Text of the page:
Allie Cannington

White queer person smling in their manual wheelchair with short brown hair, round glasses, earirings, and a blazer.

About Allie

Pronouns: She/They

From the Bay Area, Allie Cannington is a white, jewish, queer, disabled activist and organizer. Since gaining access to movements for disability rights and justice over ten years ago, Allie has organized people with disabilities on local, state, and national levels, always centering on people with disabilities who live at the margins, including LGBTQIA, Black, Indigenous, people of color, low/no income, and youth with disabilities. As Senior Manager, Allie leads The Kelsey’s policy and advocacy efforts to advance disability-forward housing solutions at state and federal levels. Across all policy change efforts, Allie works to ensure that the change we create is co-led by diverse and multiply marginalized disabled people. Within and outside of The Kelsey, Allie’s work is ultimately dedicated to unveiling everyone’s proximity to disability and to fueling justice movements that are intersectional, sustainable, and intergenerational.

What part of The Kelsey’s mission are you proudest to be part of / support?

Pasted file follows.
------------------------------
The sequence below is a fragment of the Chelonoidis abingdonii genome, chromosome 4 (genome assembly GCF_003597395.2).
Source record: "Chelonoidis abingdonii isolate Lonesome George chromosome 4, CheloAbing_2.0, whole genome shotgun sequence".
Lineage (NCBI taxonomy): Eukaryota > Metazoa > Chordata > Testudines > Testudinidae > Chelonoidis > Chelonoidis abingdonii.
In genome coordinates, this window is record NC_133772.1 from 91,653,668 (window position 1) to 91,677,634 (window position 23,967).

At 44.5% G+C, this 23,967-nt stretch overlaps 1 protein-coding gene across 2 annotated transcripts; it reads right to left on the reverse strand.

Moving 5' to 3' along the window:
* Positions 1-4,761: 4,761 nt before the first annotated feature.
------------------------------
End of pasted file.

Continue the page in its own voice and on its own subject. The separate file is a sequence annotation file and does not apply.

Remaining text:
It’s hard to pinpoint just one part of The Kelsey’s mission that I am most proud of, but a core element to our work is to co-create disability-forward housing solutions for people with and without disabilities. As a disabled person, I’m proud to be a part of a team that is grounded in partnership across disability and ability, truly emphasizing that we are stronger together than apart. Additionally, our dual mission approach to creating on-the-ground housing (a model that has never been done before) that directly informs our policy and organizing, and vice versa, strategically positions us to create the necessary cultural and policy change so that more affordable, accessible, and inclusive housing can become the norm.

What does it mean to you to be Disability-Forward? Why does it matter?

To me, Disability-forward means that we put access, inclusion, and people with all types of disabilities, particularly Black, Indigenous, and people of color with disabilities, at the forefront of our work and by doing so, everyone can and will benefit. Disability-forward is an approach and a practice, not an end-point, giving us the opportunities to reimagine how we design communities and create change.